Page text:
While in the Airframe shop there was a point where Chess became a unifier, almost the entire shop played together. Clark, Rodriguez, Thompson, Tolman, Oliver, Hoffman, Bridges and Logan all were involved in probably one of the best times of my life. Oliver picked the game up with a gusto, he was an avid reader and naturally I lent him a copy of my “Complete Book of Chess Strategy”. I remember calling mate on Hoffman and there still being one more defending move which he played, embarrassing as everyone was watching. Bridges was the first female I played while I was in the Navy and she was good, we didn’t play many times but our total score was fairly even. Rodriguez used to come to the MWR with me after work and we would alternate between playing chess and ping pong, he was a monster on the pong table!  While at the MWR I also got the chance to play with Jade a few times since she expressed being interested in learning the game. Leaving Nevada was like leaving behind an entire life, one which I will always remember.

Leaving Nevada meant it was time to change stations, I was headed to Lemoore California. Again, I met some people who would have an impact on the rest of my life, like Gautama, Womack, Joiner, Graves, Saavedra, Holtcamp, and Ursua. Gautama was my most relentless challenger, it wasn’t uncommon for him to be seated across from me and hearing him say “Ohhh mah god”, his favorite phrase. He played Chess before growing up in Nepal and he was a dangerous attacking player, similar to the way Tal throws everything at his opponent and lets them try to figure it out. I remember a game we played where he managed to get both Rooks, the Queen and a Bishop attacking a single pawn in the shield in front of my King. Joiner was an impressive opponent for just picking up the game when we started playing, he actually went into the theory and opening lines of positions which made him stand out from all the other people I played against. We analyzed and talked about our games as we played some of them giving me a better understanding of the positions as well. Ursua was also very good, I’m not sure about his experience before we played but he was a good challenge. I remember his fondness for staggering all the pawns making movements and positioning of my pieces difficult.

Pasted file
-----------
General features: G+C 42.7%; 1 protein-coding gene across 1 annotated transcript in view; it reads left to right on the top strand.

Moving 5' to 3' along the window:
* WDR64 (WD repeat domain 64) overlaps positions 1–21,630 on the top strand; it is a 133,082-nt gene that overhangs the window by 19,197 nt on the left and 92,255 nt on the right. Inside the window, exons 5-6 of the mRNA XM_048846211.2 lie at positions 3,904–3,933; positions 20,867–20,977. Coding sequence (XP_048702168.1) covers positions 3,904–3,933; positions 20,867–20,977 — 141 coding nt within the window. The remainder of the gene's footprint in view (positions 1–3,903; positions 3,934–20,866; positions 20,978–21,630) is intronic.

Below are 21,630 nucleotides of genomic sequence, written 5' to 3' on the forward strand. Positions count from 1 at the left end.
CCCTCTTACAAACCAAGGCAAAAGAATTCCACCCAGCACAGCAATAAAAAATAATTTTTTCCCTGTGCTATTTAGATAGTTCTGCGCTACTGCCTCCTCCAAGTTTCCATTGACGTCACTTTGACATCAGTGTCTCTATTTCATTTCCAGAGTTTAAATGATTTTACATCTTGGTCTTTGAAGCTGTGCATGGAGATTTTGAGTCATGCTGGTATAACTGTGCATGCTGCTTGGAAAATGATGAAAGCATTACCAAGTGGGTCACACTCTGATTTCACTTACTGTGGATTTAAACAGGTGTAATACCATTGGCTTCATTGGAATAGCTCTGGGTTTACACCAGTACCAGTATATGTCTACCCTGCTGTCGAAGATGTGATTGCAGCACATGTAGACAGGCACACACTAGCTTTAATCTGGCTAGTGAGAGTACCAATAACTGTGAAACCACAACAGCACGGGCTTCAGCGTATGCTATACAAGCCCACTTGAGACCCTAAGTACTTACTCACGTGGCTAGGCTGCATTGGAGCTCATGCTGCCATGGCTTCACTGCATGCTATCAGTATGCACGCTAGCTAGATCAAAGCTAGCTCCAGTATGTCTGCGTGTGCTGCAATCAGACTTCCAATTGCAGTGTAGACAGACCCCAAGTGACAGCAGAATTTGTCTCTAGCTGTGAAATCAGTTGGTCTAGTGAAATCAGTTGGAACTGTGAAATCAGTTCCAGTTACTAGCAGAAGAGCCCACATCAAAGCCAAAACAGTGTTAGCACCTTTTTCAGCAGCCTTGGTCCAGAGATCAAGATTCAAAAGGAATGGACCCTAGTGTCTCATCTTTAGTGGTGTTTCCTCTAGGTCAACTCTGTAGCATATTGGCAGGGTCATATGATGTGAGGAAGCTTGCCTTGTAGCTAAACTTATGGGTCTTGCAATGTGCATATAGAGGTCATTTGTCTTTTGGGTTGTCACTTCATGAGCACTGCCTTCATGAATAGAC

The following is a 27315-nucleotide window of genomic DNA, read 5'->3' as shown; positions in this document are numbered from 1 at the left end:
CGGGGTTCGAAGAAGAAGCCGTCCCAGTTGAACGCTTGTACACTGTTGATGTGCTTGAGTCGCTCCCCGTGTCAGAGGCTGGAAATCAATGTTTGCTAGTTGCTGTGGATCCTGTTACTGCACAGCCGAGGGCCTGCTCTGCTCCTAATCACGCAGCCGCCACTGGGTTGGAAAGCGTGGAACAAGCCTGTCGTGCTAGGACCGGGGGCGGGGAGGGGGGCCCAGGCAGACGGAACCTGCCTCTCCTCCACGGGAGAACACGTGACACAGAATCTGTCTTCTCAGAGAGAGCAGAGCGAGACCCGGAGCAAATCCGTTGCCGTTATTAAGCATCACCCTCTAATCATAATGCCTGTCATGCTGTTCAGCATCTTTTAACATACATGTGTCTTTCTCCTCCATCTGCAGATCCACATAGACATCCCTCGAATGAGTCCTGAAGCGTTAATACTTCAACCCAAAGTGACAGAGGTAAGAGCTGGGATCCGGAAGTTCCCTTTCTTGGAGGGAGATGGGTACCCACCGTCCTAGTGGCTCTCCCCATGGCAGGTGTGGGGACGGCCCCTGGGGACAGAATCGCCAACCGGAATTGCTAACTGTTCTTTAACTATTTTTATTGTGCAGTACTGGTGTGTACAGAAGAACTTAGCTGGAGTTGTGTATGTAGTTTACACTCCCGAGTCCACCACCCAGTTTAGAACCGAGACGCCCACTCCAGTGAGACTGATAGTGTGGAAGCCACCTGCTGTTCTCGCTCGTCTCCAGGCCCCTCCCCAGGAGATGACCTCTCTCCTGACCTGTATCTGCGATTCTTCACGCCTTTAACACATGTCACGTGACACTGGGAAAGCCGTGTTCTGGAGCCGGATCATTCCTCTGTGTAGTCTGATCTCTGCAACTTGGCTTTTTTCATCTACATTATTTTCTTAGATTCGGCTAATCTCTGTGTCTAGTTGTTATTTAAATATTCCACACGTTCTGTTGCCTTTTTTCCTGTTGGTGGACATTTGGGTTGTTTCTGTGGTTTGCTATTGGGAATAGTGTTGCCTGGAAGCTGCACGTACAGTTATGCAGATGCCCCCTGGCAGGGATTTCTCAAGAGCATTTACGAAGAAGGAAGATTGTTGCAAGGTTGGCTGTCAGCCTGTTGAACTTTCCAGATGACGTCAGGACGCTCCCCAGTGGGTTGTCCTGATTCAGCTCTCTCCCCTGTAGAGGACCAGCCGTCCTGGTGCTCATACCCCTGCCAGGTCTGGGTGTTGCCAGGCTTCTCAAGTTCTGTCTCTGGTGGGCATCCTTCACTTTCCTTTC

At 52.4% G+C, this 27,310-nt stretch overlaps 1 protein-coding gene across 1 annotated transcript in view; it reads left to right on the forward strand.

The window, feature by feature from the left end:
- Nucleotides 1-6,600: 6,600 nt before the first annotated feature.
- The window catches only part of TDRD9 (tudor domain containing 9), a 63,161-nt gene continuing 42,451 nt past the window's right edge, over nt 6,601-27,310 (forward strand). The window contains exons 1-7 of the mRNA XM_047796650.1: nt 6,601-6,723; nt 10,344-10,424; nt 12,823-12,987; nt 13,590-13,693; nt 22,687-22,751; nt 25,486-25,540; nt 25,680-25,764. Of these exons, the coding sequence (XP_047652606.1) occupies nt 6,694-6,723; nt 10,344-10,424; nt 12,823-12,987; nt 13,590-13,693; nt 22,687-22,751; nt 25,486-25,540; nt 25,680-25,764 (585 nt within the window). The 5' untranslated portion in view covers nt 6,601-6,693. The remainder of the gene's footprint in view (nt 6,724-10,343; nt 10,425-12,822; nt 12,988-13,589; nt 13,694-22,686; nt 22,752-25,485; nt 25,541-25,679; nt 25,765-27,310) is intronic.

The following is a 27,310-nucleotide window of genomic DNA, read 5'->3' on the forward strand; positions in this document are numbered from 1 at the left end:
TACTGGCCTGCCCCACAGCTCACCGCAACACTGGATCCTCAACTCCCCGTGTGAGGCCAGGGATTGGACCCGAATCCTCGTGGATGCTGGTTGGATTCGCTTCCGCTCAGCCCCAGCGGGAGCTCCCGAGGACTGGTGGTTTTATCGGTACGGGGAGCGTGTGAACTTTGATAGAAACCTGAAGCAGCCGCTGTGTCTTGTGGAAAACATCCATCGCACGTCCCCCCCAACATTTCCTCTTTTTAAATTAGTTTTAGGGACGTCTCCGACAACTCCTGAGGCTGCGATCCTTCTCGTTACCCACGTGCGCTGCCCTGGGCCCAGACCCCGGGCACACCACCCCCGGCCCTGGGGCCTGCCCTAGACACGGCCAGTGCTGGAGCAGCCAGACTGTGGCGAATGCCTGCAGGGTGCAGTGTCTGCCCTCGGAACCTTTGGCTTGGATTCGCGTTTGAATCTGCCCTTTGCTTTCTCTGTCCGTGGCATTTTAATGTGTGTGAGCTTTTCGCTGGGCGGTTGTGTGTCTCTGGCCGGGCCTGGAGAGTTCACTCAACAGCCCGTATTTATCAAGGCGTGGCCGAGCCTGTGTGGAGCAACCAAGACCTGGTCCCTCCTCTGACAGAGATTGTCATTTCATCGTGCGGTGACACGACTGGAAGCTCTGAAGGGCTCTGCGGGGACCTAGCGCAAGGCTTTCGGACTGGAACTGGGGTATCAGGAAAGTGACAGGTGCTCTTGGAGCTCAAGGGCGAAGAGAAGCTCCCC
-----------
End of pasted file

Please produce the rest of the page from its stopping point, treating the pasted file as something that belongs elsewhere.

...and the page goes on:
Graves was my most consistently difficult opponent I ever got the chance to play over the board, our games were grindy and long, he would win and then I would win. He knew opening theory and how to properly play everything to setup the middle and end game, a true adversary on the board if there ever was one. One of the last people I was able to play with during my time in VFA-136 was Womack, she was also new to the game when we started playing but was defiantly determined in what she did I discovered, her determination and commitment in everything I still admire to this day. She picked up Chess quickly and our games were long and slow but had meaningful conversation intertwined in them and therefore were more than just Chess games. We played after work a few times and the watch lined up where we were able to relieved each other and get another game in. A fond memory is when I played two opponents at once, it was Gautama and Womack vs me. I was able to take down Gautama however I couldn’t fight off the attack Womack had with the Rooks and I was in a lost position. I played a few games against multiple opponents with success and I felt as close to Bobby Fischer as I thought I would ever get.